The suspect in an attempted terror attack near Times Square told investigators that he timed the assault to coincide with the Christmas season for the greatest possible impact — lashing out in the name of the Islamic State, a law enforcement official said Monday.
The official, who is not authorized to comment publicly while the investigation is ongoing, said Akayed Ullah, a Bangladesh native in the U.S. since 2011, has been cooperating with authorities from the New York City Police Department and the FBI is interrogating him extensively.
Ullah, 27, was wearing an improvised, low-tech explosive device he detonated in a crowded pedestrian tunnel during the morning rush at about 7:20 a.m. ET, Police Commissioner James O’Neill said.
Ullah, who lives in Brooklyn, was taken into custody and rushed to Bellevue Hospital with burns on his abdomen and hands. Three people near him also were injured.
Ullah expected to die in the attack and believed that others would perish with him, the official said. The official said the suspect waived his rights to counsel before speaking with investigators.
The device was described as crudely made, though the suspect appeared to have some background in electrical work.
Investigators seized at least one cellphone and were examining whether he had contacts with others. But the official said the investigation so far indicated that the suspect appeared to be acting alone.
The area was packed with commuters and holiday tourists in a city still on edge from a terror attack six weeks ago that claimed eight lives. After the blast, hundreds of commuters fled subway trains and dozens of emergency vehicles swarmed Times Square.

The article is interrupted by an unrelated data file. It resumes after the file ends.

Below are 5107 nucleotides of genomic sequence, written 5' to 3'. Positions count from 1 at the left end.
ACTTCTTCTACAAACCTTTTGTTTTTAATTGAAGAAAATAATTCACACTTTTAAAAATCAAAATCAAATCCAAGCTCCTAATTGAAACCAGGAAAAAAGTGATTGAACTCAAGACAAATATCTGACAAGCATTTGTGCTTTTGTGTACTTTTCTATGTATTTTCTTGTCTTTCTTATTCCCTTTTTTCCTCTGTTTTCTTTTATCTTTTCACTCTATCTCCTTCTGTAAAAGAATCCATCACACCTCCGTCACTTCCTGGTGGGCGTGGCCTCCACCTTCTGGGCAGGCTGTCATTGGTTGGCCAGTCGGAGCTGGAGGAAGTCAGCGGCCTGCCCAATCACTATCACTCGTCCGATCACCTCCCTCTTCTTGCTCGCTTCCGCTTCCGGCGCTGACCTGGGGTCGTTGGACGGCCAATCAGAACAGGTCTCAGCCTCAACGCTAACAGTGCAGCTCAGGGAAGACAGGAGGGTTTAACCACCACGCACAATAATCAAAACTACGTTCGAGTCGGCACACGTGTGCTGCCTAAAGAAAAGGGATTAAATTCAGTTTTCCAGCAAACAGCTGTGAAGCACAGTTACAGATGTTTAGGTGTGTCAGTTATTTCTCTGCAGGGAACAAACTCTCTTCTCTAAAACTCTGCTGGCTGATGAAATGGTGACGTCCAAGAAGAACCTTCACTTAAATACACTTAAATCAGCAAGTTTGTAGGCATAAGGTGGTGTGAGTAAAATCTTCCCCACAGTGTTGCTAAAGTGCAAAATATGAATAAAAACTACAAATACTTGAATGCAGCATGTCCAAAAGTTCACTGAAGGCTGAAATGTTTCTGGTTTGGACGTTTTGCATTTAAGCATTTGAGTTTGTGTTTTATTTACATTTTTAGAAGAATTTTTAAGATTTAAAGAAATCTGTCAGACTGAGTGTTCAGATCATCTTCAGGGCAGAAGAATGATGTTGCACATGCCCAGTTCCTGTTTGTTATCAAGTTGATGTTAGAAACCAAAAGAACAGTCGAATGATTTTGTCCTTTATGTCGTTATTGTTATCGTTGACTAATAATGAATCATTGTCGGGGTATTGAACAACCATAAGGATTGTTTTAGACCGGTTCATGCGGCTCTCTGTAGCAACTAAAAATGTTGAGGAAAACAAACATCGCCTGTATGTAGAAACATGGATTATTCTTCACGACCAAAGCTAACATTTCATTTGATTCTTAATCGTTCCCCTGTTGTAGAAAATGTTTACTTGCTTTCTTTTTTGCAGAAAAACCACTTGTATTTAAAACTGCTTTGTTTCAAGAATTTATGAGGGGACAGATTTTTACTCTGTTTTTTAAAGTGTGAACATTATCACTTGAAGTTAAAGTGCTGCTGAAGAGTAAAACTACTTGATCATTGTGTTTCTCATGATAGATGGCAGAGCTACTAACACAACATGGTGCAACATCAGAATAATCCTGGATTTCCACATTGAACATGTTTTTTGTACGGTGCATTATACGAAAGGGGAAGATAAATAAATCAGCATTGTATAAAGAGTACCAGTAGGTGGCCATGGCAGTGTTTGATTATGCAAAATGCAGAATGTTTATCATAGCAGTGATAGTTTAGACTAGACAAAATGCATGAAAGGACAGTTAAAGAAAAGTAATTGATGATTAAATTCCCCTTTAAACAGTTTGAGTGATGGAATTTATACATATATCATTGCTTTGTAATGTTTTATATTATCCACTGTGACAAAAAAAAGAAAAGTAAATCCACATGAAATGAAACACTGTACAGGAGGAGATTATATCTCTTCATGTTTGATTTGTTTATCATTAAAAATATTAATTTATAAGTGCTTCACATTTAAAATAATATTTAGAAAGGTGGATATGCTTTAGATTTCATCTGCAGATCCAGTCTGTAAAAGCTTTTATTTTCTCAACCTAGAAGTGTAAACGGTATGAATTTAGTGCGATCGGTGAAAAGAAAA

“Let’s be clear that this was an attempted terror attack,” Mayor Bill de Blasio said. “Thank God the perpetrator did not achieve his ultimate goal.”
Gov. Andrew Cuomo described Ullah as a disgruntled lone wolf.
Several police cars staked out Ullah’s Brooklyn residence as small pieces of the suspect’s life began to surface.
Ullah came to the U.S. on an F-4 visa available for immigrants with family in the U.S. who are citizens. Allan Fromberg, spokesman for the city Taxi and Limousine Commission, said Ullah was licensed as a for-hire driver from March 2012 through March 2015.
A statement released Monday night by relatives said Ullah’s family is heartbroken and deeply saddened by the suffering the attack has caused.
The family also says it’s outraged by the way it was targeted by law enforcement, including pulling a teenage relative from class and questioning him without a parent, guardian or attorney present. The family says it expects more from the justice system.
The statement was released on behalf of the family by Albert Fox Cahn, legal director for the Council on American-Islamic Relations in New York.
NBC4, citing a senior official familiar with the investigation, said Ullah took the A train to the scene. Surveillance video, posted on social media, shows people walking through the crowded tunnel when a small explosion emits a plume of smoke. The bomber goes down as the people around him flee.